Former Dallas County prosecutor Clark Birdsall doesn't know if he'll ever live down his assault trial, even though a jury took only 37 minutes to acquit him.
Former Dallas County prosecutor Clark Birdsall doesn't know if he'll ever live down his assault trial, even though a jury took only 37 minutes to acquit him.
Mark Graham

Innocent as Charged

Seated at his kitchen table, former Dallas County prosecutor Clark Birdsall--his voice soft, his speech measured--didn't act like a man who had just left the courthouse a free man, judged innocent of a tawdry crime he had spent the last four months insisting he hadn't committed.

Only a day had passed since he'd been acquitted of a charge that he had assaulted his girlfriend, but there was little about Birdsall's demeanor that suggested real joy that a nightmare had ended.

Clearly, some pain lingered; he'd lost sleep and energy, and his experience had conjured questions for which he's found no satisfactory answers.

Last week, the former prosecutor in the Dallas County District Attorney's public integrity division found himself on the other side of the judicial process, accused of having assaulted former girlfriend Pamela Sedmak during an after-dinner argument on McKinney Avenue. She reported to authorities that Birdsall had shaken her, twisted her arm, knocked her head against the car, and finally thrown her to the ground during an angry exchange. He, meanwhile, had insisted that Sedmak, a graphic artist, had been the aggressor, and that he had carefully avoided any contact that might be viewed as an assault. Still, he was charged with a Class A misdemeanor that carries a penalty of one year in jail and a $4,000 fine, and the matter was set for trial.

And months before a jury would deliberate for only 37 minutes before acquitting him of the charge, Birdsall was fired from his job without so much as an opportunity to tell his side of the story to his superiors.

What cost him his career was an unwritten but apparently long-standing policy within the DA's office that if one is arrested, one is fired. "I was aware of the rule," Birdsall says, "but I also knew it had been applied unevenly at best." He recalls a time when a felony prosecutor, in an angry courtroom scuffle, broke a bailiff's finger. The sheriff's department filed aggravated assault charges, but a grand jury ultimately no-billed the prosecutor and the matter was forgotten. The assistant DA wasn't fired. Birdsall also tells of a female prosecutor who was arrested for drunk driving but remained on the staff.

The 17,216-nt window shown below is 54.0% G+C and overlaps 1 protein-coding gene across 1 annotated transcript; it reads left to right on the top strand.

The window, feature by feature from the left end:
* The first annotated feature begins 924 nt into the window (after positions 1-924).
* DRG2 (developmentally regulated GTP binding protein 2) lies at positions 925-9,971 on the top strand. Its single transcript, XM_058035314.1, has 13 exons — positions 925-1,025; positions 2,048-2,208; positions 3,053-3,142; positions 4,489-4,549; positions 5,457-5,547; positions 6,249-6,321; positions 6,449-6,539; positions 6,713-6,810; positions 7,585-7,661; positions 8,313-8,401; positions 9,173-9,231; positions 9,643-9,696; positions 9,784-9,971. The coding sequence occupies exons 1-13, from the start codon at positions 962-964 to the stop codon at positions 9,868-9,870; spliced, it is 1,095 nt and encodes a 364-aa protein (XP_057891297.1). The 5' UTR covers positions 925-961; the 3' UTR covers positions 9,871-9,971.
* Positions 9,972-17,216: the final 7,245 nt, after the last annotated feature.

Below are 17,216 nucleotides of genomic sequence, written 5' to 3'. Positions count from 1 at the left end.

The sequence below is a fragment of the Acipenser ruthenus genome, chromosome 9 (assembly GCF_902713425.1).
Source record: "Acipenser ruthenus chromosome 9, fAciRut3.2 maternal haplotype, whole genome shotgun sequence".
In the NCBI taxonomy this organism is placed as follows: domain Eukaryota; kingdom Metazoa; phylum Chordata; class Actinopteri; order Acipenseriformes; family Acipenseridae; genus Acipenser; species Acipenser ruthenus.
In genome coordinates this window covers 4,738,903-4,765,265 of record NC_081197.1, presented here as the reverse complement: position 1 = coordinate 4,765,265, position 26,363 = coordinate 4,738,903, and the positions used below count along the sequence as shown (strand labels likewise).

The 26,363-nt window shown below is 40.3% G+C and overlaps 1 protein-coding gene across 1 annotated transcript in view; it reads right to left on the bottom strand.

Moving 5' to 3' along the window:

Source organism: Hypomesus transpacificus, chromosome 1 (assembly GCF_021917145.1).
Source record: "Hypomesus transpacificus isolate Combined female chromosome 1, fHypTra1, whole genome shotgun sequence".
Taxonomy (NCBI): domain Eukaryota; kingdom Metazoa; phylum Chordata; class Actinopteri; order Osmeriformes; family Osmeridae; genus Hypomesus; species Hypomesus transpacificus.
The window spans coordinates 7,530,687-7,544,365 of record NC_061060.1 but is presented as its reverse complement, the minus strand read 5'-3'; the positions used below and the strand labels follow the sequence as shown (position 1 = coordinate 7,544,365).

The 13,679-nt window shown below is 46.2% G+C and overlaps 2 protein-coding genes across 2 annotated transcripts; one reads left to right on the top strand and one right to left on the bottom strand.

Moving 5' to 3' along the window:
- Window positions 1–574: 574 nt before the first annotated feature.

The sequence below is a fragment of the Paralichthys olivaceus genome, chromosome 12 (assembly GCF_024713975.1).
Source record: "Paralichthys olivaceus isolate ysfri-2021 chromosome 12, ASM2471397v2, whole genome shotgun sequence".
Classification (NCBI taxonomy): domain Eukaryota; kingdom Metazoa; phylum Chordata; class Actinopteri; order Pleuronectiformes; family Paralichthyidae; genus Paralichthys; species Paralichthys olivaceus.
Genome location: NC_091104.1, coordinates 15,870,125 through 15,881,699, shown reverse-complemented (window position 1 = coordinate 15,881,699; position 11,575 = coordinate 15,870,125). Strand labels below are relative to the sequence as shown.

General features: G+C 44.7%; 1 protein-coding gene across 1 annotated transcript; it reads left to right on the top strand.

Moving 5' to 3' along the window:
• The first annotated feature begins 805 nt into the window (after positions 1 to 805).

Birdsall, on the other hand, says he was told to clean out his desk the same day charges were filed against him. One need spend little time in the courthouse to hear his defenders whisper opinions that the assault charge only provided District Attorney Bill Hill and his new staff the opportunity to rid itself of another member of the "old guard"; that the trial itself was an exercise in high-profile humiliation co-authored by the new DA and high-ranking personnel in the Texas Peace Officers Association (the black officers' union) who were angry at Birdsall for what they viewed as his over-zealous prosecutions of black officers. Allies of the displaced prosecutor spoke of the fact that he had taken and passed a polygraph test that supported his innocence. They said they'd never seen any hint of a violent nature, or any proof that racism was evident in his approach to his duties.

During the course of the trial, even Birdsall's ex-wife testified that she had never known him to be physically violent or even confrontational. "The truth is," Birdsall says, "our divorce was not a pleasant one. But the moment she learned of the allegations, she phoned to say she knew they were untrue and was willing to do anything she could to help." Several other women whom Birdsall had dated in recent years spoke in his behalf.